The CLUAS Archive: 1998 - 2011


A review of the album 'Come Around Sundown' by Kings of Leon

Kings of Leon - Come Around SundownReview Snapshot: Come Around Sundown is the 5th studio album from Tennessee Rock band  Kings of Leon. After a previous release that was less than impressive, anticipation was high. And Come Around Sundown does not disappoint. It feels like a super-album, taking all the best bits from their previous releases and combining them to give fans something they have never heard before.

The Cluas Verdict? 7 out of 10

Full Review:The single from the album is “Radioactive.” It was a weak release considering the standard of the rest of the album. It also doesn’t entirely fit in with the album’s sound and though it’s a great song on it’s own, it shouldn’t be used as the benchmark for the rest of the album.  

A much stronger single would have been “Pyro”. This chorus-rich song tells the story of man who decides to leave his family, for fear that he has become their “cornerstone” .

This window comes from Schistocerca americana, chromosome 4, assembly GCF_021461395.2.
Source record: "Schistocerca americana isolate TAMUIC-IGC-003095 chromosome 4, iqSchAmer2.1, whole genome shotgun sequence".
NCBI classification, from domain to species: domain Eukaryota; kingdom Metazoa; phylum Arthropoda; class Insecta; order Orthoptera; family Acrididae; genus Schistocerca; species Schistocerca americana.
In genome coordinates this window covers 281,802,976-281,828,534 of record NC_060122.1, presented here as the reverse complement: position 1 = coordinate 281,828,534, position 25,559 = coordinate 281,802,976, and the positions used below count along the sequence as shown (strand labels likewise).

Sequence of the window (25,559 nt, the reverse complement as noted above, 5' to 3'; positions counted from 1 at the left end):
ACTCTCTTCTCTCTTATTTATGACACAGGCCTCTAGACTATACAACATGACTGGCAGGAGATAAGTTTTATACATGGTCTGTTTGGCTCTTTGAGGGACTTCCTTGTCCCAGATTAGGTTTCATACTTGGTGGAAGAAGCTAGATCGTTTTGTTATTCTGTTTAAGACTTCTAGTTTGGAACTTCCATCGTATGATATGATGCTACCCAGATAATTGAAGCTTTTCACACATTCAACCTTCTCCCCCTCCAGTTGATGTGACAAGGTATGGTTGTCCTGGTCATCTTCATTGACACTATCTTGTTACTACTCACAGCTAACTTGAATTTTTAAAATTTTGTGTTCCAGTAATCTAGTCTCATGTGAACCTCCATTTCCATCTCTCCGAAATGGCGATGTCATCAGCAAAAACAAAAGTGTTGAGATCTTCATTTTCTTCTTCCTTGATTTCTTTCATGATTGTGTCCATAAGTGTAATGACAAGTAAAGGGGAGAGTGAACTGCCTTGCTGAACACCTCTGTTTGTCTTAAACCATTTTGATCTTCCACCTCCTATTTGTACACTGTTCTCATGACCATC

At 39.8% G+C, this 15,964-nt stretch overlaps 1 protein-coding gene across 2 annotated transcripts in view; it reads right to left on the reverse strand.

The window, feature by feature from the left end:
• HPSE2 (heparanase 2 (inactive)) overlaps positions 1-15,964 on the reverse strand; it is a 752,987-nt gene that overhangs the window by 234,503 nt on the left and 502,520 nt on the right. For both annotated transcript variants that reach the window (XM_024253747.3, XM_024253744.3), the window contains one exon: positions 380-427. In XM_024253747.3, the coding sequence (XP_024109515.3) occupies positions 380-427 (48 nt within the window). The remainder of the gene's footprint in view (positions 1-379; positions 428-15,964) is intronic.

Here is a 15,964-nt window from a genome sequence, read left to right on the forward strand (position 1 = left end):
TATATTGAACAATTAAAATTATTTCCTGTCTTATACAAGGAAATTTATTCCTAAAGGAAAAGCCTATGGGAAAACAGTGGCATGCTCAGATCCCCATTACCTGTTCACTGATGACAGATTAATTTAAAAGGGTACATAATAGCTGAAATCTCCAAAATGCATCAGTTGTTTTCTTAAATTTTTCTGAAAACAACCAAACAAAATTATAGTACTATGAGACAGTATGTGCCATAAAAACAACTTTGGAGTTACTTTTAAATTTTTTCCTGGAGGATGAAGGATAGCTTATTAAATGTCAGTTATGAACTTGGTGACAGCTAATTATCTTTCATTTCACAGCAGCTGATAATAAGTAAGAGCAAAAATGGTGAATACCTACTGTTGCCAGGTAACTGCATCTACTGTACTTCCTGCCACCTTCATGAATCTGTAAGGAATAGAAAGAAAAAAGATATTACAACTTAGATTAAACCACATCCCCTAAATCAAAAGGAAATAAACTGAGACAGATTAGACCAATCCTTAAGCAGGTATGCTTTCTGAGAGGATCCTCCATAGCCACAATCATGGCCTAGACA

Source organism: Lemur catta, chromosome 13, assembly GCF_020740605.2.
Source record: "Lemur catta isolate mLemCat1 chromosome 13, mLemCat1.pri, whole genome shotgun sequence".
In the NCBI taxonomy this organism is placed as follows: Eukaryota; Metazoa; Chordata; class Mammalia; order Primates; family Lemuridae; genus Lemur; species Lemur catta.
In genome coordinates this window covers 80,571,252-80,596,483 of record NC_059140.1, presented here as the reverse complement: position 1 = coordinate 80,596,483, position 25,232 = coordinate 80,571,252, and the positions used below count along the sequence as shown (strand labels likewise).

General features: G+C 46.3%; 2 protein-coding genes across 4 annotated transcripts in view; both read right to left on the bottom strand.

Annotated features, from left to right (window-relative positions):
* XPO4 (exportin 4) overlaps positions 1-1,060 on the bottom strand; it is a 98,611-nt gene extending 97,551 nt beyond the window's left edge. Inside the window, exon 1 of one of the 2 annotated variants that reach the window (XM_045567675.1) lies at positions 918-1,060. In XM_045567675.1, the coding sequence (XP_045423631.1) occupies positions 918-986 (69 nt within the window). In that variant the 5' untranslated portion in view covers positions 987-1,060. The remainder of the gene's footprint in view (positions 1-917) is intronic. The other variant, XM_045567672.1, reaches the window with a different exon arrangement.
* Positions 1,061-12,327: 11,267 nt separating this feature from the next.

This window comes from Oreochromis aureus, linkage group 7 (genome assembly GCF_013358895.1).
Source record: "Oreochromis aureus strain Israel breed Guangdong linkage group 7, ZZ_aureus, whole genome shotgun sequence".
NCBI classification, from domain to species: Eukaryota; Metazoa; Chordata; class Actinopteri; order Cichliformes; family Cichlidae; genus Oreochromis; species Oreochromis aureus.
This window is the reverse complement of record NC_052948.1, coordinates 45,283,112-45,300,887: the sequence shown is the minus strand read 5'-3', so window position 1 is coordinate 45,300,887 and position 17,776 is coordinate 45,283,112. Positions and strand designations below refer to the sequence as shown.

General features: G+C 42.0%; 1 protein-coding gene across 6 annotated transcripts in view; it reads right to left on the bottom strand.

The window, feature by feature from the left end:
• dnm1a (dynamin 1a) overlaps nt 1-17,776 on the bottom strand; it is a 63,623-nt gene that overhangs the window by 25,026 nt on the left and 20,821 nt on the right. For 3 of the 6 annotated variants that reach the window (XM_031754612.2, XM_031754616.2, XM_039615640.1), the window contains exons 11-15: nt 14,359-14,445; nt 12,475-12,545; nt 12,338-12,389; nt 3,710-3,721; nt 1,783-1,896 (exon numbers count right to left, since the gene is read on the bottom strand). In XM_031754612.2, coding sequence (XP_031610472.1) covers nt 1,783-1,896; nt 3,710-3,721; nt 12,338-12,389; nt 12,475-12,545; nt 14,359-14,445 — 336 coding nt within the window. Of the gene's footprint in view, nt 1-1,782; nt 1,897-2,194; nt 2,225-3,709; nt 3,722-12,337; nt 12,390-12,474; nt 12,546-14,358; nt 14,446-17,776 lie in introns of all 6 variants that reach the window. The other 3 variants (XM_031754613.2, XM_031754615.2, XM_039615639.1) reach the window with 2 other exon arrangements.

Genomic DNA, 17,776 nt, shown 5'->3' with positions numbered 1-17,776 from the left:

“Bury all the pictures and tell the kids that I’m ok.
Even if I’m forgotten, you’ll remember me for a day”
“Mary” is a real standout. The verses are so different from anything we have ever heard from the Kings before, while the heavy guitar backing means it fits in perfectly with what fans know them for; hard rock. 
“Back Down South” sounds just like it’s name suggests. It’s as if they wanted us to hear the sounds that had inspired them as musicians in the first place, something they were clearly trying to get back to themselves. The song ends with raucous cheering and laughter, adding to the joy and warmth of this tune.  
“If you wanna go, I’m goin back down south now, 
Go and take my hand
I’m goin back down south now”
“No Money”, along with “Pickup Truck” sound like a nod to long time fans, both sounding like they had been written originally for “Because of the Times” but landed on the cutting room floor. It manages to be both ‘old school’ and progressive at the same time, something not to be laughed at. 
“Come Around Sundown” does something fans won’t have heard before. Each song can be traced back to a previous album where we had heard that sound before, meaning it’s almost impossible to hate it. There is no ‘new’ sound on this album, just all the ‘new’ sounds they used on their previous releases merged perfectly into one. 
Elaine Peppard

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2000 - 'Rock Criticism: Getting it Right', written by Mark Godfrey. A thought provoking reflection on the art of rock criticism.